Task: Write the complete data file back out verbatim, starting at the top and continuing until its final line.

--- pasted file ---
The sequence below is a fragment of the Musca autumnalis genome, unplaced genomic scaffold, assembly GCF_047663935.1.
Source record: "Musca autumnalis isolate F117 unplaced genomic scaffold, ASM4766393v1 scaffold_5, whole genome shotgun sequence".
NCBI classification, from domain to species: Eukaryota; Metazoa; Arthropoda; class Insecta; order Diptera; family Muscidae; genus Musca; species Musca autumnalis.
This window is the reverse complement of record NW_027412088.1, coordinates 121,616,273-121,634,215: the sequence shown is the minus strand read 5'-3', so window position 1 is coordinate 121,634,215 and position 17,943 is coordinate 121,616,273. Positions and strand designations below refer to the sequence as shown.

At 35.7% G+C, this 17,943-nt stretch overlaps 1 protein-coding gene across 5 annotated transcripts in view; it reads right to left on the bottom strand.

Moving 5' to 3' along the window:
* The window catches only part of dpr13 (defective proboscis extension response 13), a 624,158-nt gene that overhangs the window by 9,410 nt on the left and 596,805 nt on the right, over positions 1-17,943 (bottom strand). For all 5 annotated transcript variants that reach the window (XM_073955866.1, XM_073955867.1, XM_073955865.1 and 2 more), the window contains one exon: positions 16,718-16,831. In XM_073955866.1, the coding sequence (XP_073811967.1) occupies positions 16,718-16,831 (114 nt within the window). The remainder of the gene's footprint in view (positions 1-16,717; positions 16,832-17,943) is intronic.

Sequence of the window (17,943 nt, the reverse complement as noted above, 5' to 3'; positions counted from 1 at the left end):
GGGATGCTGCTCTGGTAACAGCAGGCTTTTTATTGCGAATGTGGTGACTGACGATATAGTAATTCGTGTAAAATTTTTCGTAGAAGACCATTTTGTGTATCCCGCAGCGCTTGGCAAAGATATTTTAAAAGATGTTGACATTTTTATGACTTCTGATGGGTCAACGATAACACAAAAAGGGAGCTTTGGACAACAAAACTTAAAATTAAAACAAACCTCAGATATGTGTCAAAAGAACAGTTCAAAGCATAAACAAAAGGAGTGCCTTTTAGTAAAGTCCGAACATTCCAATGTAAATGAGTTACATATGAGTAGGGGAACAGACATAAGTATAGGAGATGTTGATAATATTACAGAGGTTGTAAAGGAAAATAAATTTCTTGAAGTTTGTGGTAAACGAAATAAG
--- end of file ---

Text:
The sequence below is a fragment of the Musca autumnalis genome, unplaced genomic scaffold, assembly GCF_047663935.1.
Source record: "Musca autumnalis isolate F117 unplaced genomic scaffold, ASM4766393v1 scaffold_5, whole genome shotgun sequence".
NCBI classification, from domain to species: Eukaryota; Metazoa; Arthropoda; class Insecta; order Diptera; family Muscidae; genus Musca; species Musca autumnalis.
This window is the reverse complement of record NW_027412088.1, coordinates 121,616,273-121,634,215: the sequence shown is the minus strand read 5'-3', so window position 1 is coordinate 121,634,215 and position 17,943 is coordinate 121,616,273. Positions and strand designations below refer to the sequence as shown.

At 35.7% G+C, this 17,943-nt stretch overlaps 1 protein-coding gene across 5 annotated transcripts in view; it reads right to left on the bottom strand.

Moving 5' to 3' along the window:
* The window catches only part of dpr13 (defective proboscis extension response 13), a 624,158-nt gene that overhangs the window by 9,410 nt on the left and 596,805 nt on the right, over positions 1-17,943 (bottom strand). For all 5 annotated transcript variants that reach the window (XM_073955866.1, XM_073955867.1, XM_073955865.1 and 2 more), the window contains one exon: positions 16,718-16,831. In XM_073955866.1, the coding sequence (XP_073811967.1) occupies positions 16,718-16,831 (114 nt within the window). The remainder of the gene's footprint in view (positions 1-16,717; positions 16,832-17,943) is intronic.

Sequence of the window (17,943 nt, the reverse complement as noted above, 5' to 3'; positions counted from 1 at the left end):
GGGATGCTGCTCTGGTAACAGCAGGCTTTTTATTGCGAATGTGGTGACTGACGATATAGTAATTCGTGTAAAATTTTTCGTAGAAGACCATTTTGTGTATCCCGCAGCGCTTGGCAAAGATATTTTAAAAGATGTTGACATTTTTATGACTTCTGATGGGTCAACGATAACACAAAAAGGGAGCTTTGGACAACAAAACTTAAAATTAAAACAAACCTCAGATATGTGTCAAAAGAACAGTTCAAAGCATAAACAAAAGGAGTGCCTTTTAGTAAAGTCCGAACATTCCAATGTAAATGAGTTACATATGAGTAGGGGAACAGACATAAGTATAGGAGATGTTGATAATATTACAGAGGTTGTAAAGGAAAATAAATTTCTTGAAGTTTGTGGTAAACGAAATAAG